Tolerant of most soils as long as drainage is good, this tree prefers location in full sun, although it will tolerate partial shade.  Established plants are considered drought-tolerant and require the deep, infrequent irrigations recommended for most desert-adapted trees.  Little maintenance is required for this tree with the exception of minor selective pruning if a more tree-like form is desired.  Fallen leaves and seedpods blend into a coarse groundcover.  Easily propagated from seed, Desert willow can also be grown vegetatively from cuttings and is a fast grower in urban landscapes.  Individuals have been selected from the wild, cross pollinated with other specimens, cloned, and marketed with characteristics such as specific flower color or growth habit.  Some of the newer varieties are “Rio Salado”, "Lucretia Hamilton", "Warren Jones", and "Lois Adams".

Russian hybridizers from Tashkent, Uzbekistan, crossed the catalpa (Catalpa bignonoides) with the desert willow, which resulted in the Chitalpa (Chitalpa tashkentensis): This tree produces no seeds.

Landscape Uses
In hot, dry areas the attractive form, willow-like leaves and beautiful blooms of Chilopsis linearis are a welcome relief.  It is a must-have for luring hummingbirds into a landscape.  Even small native birds like verdins will be search out the nectar-producing flowers (although they tend to pierce the flower at the base as a short cut).  If placed on the south, east or west side of homes it will provide shade in the summer while allowing ambient heating in the winter.  Using nearby evergreen shrubs and groundcovers will lent contrast to this tree’s deciduous appearance in winter.  Planted in groups, it can be used as a screen or windbreak and provides shelter for nesting birds.

<[>History & Folklore
The strong yet flexible wood of Desert-Willow was used by Indians to craft their hunting bows. The wood has also been used by the Pima to thatch roofs, in house construction and in making of baskets to store mesquite beans, acorns and other foods.  The fibrous bark was used to make nets and fabrics.  Important to wildlife because it provides nesting sites and cover, animals such as deer and birds also consume the leaves, fruit and the flower’s nectar. Birds eat the white-fringed seeds and bees for honey use the pollen.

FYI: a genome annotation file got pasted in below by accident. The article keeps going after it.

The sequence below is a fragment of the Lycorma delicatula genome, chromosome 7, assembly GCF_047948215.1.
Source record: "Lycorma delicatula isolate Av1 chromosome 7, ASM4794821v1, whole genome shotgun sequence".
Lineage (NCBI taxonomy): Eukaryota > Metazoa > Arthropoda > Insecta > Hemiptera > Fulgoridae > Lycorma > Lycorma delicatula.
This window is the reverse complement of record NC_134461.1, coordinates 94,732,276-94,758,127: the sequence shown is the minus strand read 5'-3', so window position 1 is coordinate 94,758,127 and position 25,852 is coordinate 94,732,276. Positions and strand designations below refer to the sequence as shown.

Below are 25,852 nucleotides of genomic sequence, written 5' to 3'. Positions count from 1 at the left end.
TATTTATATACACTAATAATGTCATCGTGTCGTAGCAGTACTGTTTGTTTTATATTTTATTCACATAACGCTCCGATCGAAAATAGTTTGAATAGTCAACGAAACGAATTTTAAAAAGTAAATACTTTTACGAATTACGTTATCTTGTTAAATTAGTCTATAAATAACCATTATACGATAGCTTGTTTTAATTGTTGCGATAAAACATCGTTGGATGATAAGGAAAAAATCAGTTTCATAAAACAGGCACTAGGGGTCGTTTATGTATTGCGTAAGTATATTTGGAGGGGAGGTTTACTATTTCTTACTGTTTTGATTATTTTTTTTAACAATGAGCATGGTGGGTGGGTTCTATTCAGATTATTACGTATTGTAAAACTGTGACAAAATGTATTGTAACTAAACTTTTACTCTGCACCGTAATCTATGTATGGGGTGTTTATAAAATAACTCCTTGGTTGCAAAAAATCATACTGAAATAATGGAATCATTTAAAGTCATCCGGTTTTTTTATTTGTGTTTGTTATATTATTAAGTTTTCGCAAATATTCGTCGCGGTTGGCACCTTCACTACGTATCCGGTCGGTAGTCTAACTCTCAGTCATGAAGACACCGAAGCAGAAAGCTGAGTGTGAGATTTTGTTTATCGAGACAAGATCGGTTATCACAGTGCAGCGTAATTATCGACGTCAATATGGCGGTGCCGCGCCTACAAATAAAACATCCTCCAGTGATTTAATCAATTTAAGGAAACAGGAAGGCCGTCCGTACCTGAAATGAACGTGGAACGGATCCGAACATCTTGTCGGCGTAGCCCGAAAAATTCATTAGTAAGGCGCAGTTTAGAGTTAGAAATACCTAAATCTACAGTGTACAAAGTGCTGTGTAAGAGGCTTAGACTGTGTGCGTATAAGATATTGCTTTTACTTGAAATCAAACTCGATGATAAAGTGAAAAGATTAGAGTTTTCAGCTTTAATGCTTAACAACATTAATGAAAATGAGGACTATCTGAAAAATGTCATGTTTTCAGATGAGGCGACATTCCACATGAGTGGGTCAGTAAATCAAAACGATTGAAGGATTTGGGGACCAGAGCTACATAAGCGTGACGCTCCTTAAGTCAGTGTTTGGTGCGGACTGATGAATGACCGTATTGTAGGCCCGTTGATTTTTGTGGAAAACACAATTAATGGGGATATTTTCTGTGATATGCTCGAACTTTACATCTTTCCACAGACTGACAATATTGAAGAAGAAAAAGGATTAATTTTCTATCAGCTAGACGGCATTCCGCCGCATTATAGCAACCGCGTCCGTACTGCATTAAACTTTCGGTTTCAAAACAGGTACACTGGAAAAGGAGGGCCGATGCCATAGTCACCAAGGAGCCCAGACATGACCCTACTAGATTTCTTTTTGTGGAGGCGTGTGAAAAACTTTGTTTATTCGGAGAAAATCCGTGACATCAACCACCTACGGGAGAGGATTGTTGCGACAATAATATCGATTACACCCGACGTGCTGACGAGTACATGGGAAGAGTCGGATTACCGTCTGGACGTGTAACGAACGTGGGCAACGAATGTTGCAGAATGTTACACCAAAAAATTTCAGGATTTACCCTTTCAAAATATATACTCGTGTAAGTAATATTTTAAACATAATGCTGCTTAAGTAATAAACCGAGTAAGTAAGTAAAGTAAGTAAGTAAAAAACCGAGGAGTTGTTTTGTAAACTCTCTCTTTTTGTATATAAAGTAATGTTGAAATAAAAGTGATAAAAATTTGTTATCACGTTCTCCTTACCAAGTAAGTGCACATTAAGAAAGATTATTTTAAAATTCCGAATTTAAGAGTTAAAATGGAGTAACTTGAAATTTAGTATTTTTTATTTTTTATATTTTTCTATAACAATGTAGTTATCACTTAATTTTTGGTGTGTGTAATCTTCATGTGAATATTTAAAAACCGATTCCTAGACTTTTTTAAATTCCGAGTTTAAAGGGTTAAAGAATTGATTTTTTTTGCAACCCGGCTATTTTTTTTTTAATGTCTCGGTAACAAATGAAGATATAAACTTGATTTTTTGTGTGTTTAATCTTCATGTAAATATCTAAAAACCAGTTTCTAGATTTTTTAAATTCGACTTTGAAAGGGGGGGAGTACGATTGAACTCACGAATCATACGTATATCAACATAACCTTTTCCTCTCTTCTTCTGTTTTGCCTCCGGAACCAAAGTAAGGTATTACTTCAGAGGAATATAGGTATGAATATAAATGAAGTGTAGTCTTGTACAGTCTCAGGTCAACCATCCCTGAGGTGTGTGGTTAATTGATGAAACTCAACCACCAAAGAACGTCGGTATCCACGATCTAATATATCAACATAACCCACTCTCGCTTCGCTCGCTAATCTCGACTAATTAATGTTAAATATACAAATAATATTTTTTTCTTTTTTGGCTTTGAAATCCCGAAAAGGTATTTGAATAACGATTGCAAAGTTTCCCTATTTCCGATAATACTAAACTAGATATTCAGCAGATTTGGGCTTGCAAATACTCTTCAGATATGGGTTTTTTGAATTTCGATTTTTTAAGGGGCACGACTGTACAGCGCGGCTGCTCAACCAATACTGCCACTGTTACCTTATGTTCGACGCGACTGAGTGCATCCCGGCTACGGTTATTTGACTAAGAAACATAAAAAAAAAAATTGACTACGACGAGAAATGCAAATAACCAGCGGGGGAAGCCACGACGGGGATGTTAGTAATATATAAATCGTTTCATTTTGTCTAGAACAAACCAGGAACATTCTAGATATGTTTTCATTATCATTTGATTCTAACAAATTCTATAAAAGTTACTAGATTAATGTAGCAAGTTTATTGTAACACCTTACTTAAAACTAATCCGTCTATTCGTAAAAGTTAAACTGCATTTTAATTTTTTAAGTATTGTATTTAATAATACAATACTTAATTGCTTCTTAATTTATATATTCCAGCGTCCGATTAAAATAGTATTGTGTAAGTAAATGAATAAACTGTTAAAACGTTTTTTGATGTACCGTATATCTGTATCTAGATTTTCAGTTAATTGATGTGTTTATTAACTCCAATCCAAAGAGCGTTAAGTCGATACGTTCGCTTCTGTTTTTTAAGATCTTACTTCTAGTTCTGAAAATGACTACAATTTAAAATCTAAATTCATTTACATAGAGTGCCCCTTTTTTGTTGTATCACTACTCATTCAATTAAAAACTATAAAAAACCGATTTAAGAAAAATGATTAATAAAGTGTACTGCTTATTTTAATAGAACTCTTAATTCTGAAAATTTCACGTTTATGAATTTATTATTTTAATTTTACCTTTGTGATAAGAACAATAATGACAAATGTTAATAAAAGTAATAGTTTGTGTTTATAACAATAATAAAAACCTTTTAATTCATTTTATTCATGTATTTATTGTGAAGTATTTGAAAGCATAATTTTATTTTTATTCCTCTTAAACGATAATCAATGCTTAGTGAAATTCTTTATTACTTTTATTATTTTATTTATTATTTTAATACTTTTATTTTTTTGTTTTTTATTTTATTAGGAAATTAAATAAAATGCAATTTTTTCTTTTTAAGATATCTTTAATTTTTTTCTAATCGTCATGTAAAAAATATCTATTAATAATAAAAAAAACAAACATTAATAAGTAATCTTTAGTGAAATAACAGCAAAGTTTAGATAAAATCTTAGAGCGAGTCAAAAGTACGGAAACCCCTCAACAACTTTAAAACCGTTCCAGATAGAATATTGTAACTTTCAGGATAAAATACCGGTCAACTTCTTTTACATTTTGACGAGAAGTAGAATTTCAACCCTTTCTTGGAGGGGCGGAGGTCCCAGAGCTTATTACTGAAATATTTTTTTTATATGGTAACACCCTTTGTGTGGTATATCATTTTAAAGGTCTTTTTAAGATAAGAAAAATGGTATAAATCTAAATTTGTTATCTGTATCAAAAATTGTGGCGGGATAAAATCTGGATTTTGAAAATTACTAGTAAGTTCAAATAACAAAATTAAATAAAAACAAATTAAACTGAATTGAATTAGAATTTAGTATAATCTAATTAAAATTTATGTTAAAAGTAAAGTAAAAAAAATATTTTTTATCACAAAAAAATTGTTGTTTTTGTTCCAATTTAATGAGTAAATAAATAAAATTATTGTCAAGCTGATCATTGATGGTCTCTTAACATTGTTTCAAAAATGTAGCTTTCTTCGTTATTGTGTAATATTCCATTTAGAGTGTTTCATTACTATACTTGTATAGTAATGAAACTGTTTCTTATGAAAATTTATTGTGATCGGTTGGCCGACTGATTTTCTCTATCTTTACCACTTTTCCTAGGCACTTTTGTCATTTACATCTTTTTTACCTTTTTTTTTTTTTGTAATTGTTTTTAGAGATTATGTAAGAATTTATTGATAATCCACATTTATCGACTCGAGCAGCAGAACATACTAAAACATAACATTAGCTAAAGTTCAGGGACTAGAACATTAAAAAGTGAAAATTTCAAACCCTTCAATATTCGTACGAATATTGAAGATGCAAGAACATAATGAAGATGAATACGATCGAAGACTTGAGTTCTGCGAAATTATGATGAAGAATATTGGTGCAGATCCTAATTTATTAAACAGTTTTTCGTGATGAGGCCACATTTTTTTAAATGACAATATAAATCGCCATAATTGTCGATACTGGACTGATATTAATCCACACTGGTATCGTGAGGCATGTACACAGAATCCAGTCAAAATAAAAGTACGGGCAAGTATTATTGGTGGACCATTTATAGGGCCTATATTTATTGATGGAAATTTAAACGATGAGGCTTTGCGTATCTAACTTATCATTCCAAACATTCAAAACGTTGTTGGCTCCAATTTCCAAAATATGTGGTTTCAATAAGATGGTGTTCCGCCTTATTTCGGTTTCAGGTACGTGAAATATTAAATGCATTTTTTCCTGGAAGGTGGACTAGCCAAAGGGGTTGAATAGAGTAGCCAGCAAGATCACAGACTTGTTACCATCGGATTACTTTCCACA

Medicinal Uses
The desert willow’s flowers, leaves, or bark can be used as a hot poultice or a soothing tea for coughing. Other treatments guard against yeast infections, athlete’s foot and a first-aid technique for scrapes and scratches.  The plant carries an additional use as an anti-fungal and anti-candida product (yeast). The tea (from the flowers) produces a natural anti-oxidant, which promotes cardiovascular health and regulates glucose metabolism.   (This section from http://medplant.nmsu.edu/chilopsis.htm).

By including one of these trees in your landscape you can have color and fragrance; attract native birds and other wildlife; and have shade and/or sun in places where it’s needed.  If you’re looking for a specific flower color, shop at local nurseries when the trees are in bloom.  Desert willow trees propagated from seed can vary in their flower production and color intensity. Named cultivars that are propagated vegetatively will be consistent in these characteristics.  Look for a tree with good vigor and a profusion of blooms in the color you like.